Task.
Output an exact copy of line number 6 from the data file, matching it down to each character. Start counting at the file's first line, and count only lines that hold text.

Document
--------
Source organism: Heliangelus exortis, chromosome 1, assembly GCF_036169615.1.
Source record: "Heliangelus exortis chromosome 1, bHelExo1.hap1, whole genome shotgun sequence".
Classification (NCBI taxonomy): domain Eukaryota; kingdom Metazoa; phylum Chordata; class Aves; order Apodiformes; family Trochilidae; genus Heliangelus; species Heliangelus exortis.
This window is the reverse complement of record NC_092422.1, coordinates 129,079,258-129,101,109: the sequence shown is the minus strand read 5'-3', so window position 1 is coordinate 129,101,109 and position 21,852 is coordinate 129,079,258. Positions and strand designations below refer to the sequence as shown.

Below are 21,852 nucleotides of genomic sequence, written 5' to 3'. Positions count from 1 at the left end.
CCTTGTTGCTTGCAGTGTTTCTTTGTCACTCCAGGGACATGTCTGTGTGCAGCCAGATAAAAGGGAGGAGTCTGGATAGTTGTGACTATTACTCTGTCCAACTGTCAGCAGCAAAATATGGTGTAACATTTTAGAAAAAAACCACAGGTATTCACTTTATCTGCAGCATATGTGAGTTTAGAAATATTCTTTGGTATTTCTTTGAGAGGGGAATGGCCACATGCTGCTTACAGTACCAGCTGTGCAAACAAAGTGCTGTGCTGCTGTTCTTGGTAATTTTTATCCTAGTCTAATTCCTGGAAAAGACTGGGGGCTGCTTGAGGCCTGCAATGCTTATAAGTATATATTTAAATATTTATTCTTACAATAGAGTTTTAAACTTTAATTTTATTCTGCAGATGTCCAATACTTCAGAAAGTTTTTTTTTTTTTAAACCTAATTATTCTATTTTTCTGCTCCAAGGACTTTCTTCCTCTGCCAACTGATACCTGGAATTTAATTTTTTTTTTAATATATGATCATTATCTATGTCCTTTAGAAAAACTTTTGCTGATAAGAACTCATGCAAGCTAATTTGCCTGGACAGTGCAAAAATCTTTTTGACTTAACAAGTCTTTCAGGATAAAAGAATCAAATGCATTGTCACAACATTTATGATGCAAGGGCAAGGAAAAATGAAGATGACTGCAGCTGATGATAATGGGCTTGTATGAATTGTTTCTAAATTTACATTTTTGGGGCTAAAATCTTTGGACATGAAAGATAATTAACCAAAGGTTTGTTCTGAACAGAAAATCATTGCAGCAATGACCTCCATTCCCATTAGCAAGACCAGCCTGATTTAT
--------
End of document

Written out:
CCTTGTTGCTTGCAGTGTTTCTTTGTCACTCCAGGGACATGTCTGTGTGCAGCCAGATAAAAGGGAGGAGTCTGGATAGTTGTGACTATTACTCTGTCCAACTGTCAGCAGCAAAATATGGTGTAACATTTTAGAAAAAAACCACAGGTATTCACTTTATCTGCAGCATATGTGAGTTTAGAAATATTCTTTGGTATTTCTTTGAGAGGGGAATGGCCACATGCTGCTTACAGTACCAGCTGTGCAAACAAAGTGCTGTGCTGCTGTTCTTGGTAATTTTTATCCTAGTCTAATTCCTGGAAAAGACTGGGGGCTGCTTGAGGCCTGCAATGCTTATAAGTATATATTTAAATATTTATTCTTACAATAGAGTTTTAAACTTTAATTTTATTCTGCAGATGTCCAATACTTCAGAAAGTTTTTTTTTTTTTAAACCTAATTATTCTATTTTTCTGCTCCAAGGACTTTCTTCCTCTGCCAACTGATACCTGGAATTTAATTTTTTTTTTAATATATGATCATTATCTATGTCCTTTAGAAAAACTTTTGCTGATAAGAACTCATGCAAGCTAATTTGCCTGGACAGTGCAAAAATCTTTTTGACTTAACAAGTCTTTCAGGATAAAAGAATCAAATGCATTGTCACAACATTTATGATGCAAGGGCAAGGAAAAATGAAGATGACTGCAGCTGATGATAATGGGCTTGTATGAATTGTTTCTAAATTTACATTTTTGGGGCTAAAATCTTTGGACATGAAAGATAATTAACCAAAGGTTTGTTCTGAACAGAAAATCATTGCAGCAATGACCTCCATTCCCATTAGCAAGACCAGCCTGATTTAT